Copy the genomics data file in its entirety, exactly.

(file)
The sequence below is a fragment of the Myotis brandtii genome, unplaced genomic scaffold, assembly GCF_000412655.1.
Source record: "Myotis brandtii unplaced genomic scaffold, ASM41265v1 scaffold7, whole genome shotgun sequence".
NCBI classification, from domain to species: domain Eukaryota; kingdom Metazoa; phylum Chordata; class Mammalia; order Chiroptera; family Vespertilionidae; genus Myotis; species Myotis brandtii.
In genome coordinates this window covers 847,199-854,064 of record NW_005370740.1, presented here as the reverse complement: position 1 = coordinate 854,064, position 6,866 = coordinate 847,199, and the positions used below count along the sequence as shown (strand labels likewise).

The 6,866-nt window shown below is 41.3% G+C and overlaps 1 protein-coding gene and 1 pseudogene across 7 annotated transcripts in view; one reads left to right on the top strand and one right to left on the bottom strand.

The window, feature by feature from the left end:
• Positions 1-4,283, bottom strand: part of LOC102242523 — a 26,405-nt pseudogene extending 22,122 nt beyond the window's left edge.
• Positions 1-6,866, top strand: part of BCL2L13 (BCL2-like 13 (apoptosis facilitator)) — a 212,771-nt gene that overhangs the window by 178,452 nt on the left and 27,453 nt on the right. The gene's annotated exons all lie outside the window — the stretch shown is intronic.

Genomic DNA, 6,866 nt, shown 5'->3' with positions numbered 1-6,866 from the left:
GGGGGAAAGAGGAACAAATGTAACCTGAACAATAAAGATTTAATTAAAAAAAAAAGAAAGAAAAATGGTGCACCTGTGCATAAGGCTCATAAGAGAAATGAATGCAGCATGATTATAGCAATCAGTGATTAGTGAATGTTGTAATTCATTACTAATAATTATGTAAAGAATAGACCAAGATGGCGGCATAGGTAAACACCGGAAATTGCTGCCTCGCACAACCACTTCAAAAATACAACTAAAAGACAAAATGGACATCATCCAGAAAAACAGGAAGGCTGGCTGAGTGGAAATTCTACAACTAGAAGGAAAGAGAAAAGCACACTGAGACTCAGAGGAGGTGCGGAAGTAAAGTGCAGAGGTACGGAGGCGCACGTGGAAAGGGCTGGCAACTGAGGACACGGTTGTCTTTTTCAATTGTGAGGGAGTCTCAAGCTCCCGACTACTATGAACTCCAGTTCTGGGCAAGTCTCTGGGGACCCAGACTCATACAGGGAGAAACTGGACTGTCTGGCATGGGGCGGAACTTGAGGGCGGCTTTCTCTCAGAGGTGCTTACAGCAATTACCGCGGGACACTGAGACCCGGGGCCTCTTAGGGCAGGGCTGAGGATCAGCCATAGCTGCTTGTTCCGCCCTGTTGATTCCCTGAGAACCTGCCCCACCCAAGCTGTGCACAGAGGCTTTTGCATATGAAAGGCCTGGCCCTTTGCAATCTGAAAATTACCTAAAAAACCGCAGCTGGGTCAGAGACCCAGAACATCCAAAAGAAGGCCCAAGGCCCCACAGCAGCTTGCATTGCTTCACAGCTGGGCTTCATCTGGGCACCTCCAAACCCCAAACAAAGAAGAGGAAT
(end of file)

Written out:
The sequence below is a fragment of the Myotis brandtii genome, unplaced genomic scaffold, assembly GCF_000412655.1.
Source record: "Myotis brandtii unplaced genomic scaffold, ASM41265v1 scaffold7, whole genome shotgun sequence".
NCBI classification, from domain to species: domain Eukaryota; kingdom Metazoa; phylum Chordata; class Mammalia; order Chiroptera; family Vespertilionidae; genus Myotis; species Myotis brandtii.
In genome coordinates this window covers 847,199-854,064 of record NW_005370740.1, presented here as the reverse complement: position 1 = coordinate 854,064, position 6,866 = coordinate 847,199, and the positions used below count along the sequence as shown (strand labels likewise).

The 6,866-nt window shown below is 41.3% G+C and overlaps 1 protein-coding gene and 1 pseudogene across 7 annotated transcripts in view; one reads left to right on the top strand and one right to left on the bottom strand.

The window, feature by feature from the left end:
• Positions 1-4,283, bottom strand: part of LOC102242523 — a 26,405-nt pseudogene extending 22,122 nt beyond the window's left edge.
• Positions 1-6,866, top strand: part of BCL2L13 (BCL2-like 13 (apoptosis facilitator)) — a 212,771-nt gene that overhangs the window by 178,452 nt on the left and 27,453 nt on the right. The gene's annotated exons all lie outside the window — the stretch shown is intronic.

Genomic DNA, 6,866 nt, shown 5'->3' with positions numbered 1-6,866 from the left:
GGGGGAAAGAGGAACAAATGTAACCTGAACAATAAAGATTTAATTAAAAAAAAAAGAAAGAAAAATGGTGCACCTGTGCATAAGGCTCATAAGAGAAATGAATGCAGCATGATTATAGCAATCAGTGATTAGTGAATGTTGTAATTCATTACTAATAATTATGTAAAGAATAGACCAAGATGGCGGCATAGGTAAACACCGGAAATTGCTGCCTCGCACAACCACTTCAAAAATACAACTAAAAGACAAAATGGACATCATCCAGAAAAACAGGAAGGCTGGCTGAGTGGAAATTCTACAACTAGAAGGAAAGAGAAAAGCACACTGAGACTCAGAGGAGGTGCGGAAGTAAAGTGCAGAGGTACGGAGGCGCACGTGGAAAGGGCTGGCAACTGAGGACACGGTTGTCTTTTTCAATTGTGAGGGAGTCTCAAGCTCCCGACTACTATGAACTCCAGTTCTGGGCAAGTCTCTGGGGACCCAGACTCATACAGGGAGAAACTGGACTGTCTGGCATGGGGCGGAACTTGAGGGCGGCTTTCTCTCAGAGGTGCTTACAGCAATTACCGCGGGACACTGAGACCCGGGGCCTCTTAGGGCAGGGCTGAGGATCAGCCATAGCTGCTTGTTCCGCCCTGTTGATTCCCTGAGAACCTGCCCCACCCAAGCTGTGCACAGAGGCTTTTGCATATGAAAGGCCTGGCCCTTTGCAATCTGAAAATTACCTAAAAAACCGCAGCTGGGTCAGAGACCCAGAACATCCAAAAGAAGGCCCAAGGCCCCACAGCAGCTTGCATTGCTTCACAGCTGGGCTTCATCTGGGCACCTCCAAACCCCAAACAAAGAAGAGGAAT